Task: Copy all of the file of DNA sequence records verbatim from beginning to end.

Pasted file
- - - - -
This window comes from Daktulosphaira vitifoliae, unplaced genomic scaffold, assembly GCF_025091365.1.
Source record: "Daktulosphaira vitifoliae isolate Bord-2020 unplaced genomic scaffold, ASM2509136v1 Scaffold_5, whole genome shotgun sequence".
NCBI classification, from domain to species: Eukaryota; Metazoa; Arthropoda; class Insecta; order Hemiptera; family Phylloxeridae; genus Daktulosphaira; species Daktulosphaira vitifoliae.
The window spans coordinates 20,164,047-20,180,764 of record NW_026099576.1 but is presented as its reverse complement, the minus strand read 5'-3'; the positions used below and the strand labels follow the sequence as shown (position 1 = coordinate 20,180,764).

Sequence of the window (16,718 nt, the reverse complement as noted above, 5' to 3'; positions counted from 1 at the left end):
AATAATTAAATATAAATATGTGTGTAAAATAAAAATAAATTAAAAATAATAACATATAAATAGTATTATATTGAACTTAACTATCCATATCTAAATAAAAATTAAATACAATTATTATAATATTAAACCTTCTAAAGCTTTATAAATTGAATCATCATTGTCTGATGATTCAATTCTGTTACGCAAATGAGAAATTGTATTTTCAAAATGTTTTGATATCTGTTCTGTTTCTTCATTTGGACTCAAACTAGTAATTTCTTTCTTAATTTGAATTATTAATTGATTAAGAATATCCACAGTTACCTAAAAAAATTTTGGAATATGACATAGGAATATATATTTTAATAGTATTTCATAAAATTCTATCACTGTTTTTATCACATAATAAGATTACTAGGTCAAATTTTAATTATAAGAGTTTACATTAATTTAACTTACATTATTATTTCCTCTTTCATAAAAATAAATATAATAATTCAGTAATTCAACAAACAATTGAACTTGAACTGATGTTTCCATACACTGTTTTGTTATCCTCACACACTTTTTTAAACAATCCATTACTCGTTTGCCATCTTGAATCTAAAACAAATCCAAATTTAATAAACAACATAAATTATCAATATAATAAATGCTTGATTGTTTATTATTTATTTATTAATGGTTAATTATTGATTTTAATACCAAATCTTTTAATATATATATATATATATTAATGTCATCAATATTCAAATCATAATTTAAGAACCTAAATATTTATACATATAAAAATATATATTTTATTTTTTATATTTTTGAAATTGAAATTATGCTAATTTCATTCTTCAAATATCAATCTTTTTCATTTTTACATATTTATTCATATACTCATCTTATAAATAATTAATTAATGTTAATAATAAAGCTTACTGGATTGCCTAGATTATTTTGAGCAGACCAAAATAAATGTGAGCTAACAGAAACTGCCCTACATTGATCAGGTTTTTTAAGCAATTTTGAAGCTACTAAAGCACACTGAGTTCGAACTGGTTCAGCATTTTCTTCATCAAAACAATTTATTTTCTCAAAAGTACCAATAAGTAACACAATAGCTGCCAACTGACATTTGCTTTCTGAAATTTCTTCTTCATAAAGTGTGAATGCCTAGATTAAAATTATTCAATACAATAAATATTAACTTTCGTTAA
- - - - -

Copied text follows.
This window comes from Daktulosphaira vitifoliae, unplaced genomic scaffold, assembly GCF_025091365.1.
Source record: "Daktulosphaira vitifoliae isolate Bord-2020 unplaced genomic scaffold, ASM2509136v1 Scaffold_5, whole genome shotgun sequence".
NCBI classification, from domain to species: Eukaryota; Metazoa; Arthropoda; class Insecta; order Hemiptera; family Phylloxeridae; genus Daktulosphaira; species Daktulosphaira vitifoliae.
The window spans coordinates 20,164,047-20,180,764 of record NW_026099576.1 but is presented as its reverse complement, the minus strand read 5'-3'; the positions used below and the strand labels follow the sequence as shown (position 1 = coordinate 20,180,764).

Sequence of the window (16,718 nt, the reverse complement as noted above, 5' to 3'; positions counted from 1 at the left end):
AATAATTAAATATAAATATGTGTGTAAAATAAAAATAAATTAAAAATAATAACATATAAATAGTATTATATTGAACTTAACTATCCATATCTAAATAAAAATTAAATACAATTATTATAATATTAAACCTTCTAAAGCTTTATAAATTGAATCATCATTGTCTGATGATTCAATTCTGTTACGCAAATGAGAAATTGTATTTTCAAAATGTTTTGATATCTGTTCTGTTTCTTCATTTGGACTCAAACTAGTAATTTCTTTCTTAATTTGAATTATTAATTGATTAAGAATATCCACAGTTACCTAAAAAAATTTTGGAATATGACATAGGAATATATATTTTAATAGTATTTCATAAAATTCTATCACTGTTTTTATCACATAATAAGATTACTAGGTCAAATTTTAATTATAAGAGTTTACATTAATTTAACTTACATTATTATTTCCTCTTTCATAAAAATAAATATAATAATTCAGTAATTCAACAAACAATTGAACTTGAACTGATGTTTCCATACACTGTTTTGTTATCCTCACACACTTTTTTAAACAATCCATTACTCGTTTGCCATCTTGAATCTAAAACAAATCCAAATTTAATAAACAACATAAATTATCAATATAATAAATGCTTGATTGTTTATTATTTATTTATTAATGGTTAATTATTGATTTTAATACCAAATCTTTTAATATATATATATATATATTAATGTCATCAATATTCAAATCATAATTTAAGAACCTAAATATTTATACATATAAAAATATATATTTTATTTTTTATATTTTTGAAATTGAAATTATGCTAATTTCATTCTTCAAATATCAATCTTTTTCATTTTTACATATTTATTCATATACTCATCTTATAAATAATTAATTAATGTTAATAATAAAGCTTACTGGATTGCCTAGATTATTTTGAGCAGACCAAAATAAATGTGAGCTAACAGAAACTGCCCTACATTGATCAGGTTTTTTAAGCAATTTTGAAGCTACTAAAGCACACTGAGTTCGAACTGGTTCAGCATTTTCTTCATCAAAACAATTTATTTTCTCAAAAGTACCAATAAGTAACACAATAGCTGCCAACTGACATTTGCTTTCTGAAATTTCTTCTTCATAAAGTGTGAATGCCTAGATTAAAATTATTCAATACAATAAATATTAACTTTCGTTAA